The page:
If you frequently drive someone else’s car, it’s understandable that you want to be covered in case of an accident. You can use workarounds for a car that is not yours, but getting coverage can be challenging. 

It’s Hard To Prove Insurable Interest

As the owner or co-owner of a car, you have an insurable interest in it. You lose money if you damage the car in an accident. If your name is not on the registration, it isn’t easy to prove why you’re insuring the car since you don’t have a financial stake in it.

State Law May Prevent It

If you are not the legal owner, an insurer might not give you a policy because it complicates the claims process. There is a risk of fraud in paying someone who might not sign the check to the owner. In some states, like New York, the law requires the same names to appear on the vehicle registration and proof of insurance. 

The Claims Process Would Be Tricky

Imagine being in an accident that totals a friend’s car that you insured. The insurance company notices the name discrepancy during an investigation and delays the payment. Or the company pays because you’re the policyholder, but you don’t sign the check to the car’s owner. Your friend would suffer a loss, despite being the person with an insurable interest.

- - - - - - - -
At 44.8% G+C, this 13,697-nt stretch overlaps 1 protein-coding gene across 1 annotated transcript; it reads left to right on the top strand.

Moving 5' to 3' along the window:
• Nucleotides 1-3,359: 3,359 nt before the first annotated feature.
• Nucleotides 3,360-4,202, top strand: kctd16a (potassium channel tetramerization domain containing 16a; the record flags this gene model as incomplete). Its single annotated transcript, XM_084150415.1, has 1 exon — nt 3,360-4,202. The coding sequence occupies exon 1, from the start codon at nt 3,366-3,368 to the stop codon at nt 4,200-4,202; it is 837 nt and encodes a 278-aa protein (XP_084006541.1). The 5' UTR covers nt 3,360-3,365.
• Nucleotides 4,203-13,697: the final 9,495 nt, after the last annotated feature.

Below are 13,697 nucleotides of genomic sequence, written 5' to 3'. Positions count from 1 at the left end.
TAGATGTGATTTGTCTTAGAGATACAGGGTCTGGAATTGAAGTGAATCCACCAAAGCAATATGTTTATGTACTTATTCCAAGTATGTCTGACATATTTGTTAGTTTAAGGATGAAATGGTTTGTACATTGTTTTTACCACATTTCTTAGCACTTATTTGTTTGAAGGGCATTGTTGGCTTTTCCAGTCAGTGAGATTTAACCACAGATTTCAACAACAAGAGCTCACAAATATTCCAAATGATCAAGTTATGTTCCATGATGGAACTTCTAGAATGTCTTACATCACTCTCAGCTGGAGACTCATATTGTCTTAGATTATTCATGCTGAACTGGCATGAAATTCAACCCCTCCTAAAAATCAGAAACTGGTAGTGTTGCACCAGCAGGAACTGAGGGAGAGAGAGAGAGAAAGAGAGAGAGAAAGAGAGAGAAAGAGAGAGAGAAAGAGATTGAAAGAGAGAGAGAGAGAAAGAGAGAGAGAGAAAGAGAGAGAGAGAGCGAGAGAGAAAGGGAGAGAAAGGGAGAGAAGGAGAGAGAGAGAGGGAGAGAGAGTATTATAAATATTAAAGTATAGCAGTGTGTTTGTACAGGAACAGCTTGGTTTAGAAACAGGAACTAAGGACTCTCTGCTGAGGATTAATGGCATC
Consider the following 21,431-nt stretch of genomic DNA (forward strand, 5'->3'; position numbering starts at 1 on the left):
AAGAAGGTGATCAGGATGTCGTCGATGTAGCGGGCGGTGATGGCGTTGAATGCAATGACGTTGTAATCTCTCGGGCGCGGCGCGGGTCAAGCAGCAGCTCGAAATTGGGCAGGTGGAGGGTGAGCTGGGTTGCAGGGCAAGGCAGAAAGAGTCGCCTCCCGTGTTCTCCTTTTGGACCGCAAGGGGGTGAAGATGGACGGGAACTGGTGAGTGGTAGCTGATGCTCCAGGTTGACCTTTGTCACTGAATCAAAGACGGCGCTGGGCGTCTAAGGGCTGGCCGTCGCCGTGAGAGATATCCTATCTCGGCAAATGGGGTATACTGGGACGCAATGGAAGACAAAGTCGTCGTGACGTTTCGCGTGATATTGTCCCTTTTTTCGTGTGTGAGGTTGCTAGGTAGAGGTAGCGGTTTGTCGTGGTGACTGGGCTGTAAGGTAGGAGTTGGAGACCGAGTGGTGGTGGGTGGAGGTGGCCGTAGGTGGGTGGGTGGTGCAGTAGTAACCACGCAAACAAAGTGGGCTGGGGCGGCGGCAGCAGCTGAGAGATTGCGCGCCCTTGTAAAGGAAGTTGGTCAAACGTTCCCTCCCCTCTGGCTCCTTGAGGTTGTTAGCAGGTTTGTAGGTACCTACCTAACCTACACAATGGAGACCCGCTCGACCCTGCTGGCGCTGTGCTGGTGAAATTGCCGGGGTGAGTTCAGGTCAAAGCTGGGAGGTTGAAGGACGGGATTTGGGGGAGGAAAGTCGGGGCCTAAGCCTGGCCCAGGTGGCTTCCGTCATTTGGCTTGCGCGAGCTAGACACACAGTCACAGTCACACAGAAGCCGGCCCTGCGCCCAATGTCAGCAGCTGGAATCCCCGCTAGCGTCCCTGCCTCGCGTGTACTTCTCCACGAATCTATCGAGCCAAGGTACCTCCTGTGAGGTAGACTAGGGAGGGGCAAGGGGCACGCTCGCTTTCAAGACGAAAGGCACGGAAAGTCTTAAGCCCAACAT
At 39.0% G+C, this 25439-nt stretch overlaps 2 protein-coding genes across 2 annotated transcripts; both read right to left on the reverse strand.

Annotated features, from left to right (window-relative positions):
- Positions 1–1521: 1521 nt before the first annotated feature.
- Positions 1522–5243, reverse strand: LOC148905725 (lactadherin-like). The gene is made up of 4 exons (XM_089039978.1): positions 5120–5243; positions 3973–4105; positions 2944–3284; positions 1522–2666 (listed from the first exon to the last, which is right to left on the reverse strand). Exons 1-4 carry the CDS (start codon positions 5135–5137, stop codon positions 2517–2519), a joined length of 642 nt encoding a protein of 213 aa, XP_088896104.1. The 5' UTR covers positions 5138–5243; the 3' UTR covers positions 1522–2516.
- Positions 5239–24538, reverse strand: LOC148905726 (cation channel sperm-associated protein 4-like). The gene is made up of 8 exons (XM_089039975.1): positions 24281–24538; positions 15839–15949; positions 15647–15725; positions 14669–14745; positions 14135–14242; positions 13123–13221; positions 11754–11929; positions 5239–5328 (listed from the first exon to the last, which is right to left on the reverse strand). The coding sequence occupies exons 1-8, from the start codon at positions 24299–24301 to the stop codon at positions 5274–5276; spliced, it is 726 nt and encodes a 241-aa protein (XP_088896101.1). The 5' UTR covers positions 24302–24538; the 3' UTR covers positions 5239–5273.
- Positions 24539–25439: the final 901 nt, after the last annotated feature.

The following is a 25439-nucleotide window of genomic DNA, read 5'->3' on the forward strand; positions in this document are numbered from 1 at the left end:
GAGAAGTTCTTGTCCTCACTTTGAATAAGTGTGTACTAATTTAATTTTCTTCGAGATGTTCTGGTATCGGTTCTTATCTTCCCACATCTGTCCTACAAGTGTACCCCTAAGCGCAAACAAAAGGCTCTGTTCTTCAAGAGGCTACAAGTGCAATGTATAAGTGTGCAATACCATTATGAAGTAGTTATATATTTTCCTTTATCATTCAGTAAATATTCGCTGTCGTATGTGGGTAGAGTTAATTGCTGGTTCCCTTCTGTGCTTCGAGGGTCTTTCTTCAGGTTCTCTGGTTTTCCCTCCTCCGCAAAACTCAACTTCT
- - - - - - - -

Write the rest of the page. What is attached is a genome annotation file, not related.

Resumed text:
Alternatives to Insuring a Car That’s Not in Your Name

Maybe you are a student who received a car from a parent or grandparent. Or you’re a grandmother who drives your daughter’s SUV when babysitting because it has the children’s car seats. If you frequently drive someone else’s car, it makes sense to protect yourself in case of an accident. While it’s difficult to purchase a policy, there are ways to get coverage for a vehicle that is not in your name.

Ask To Be Added to the Vehicle’s Title

If the vehicle’s owner adds your name to the title it establishes an insurable interest and makes you eligible to purchase insurance.

Opt for Car Rental Insurance Coverage

If you’re renting a car and you have auto insurance on your vehicle, see if your policy limits extend to rental cars. Your coverage must include comprehensive and collision insurance to cover damage to a rental car. If you don’t have insurance, or it doesn’t cover rentals, buy insurance coverage from the rental company.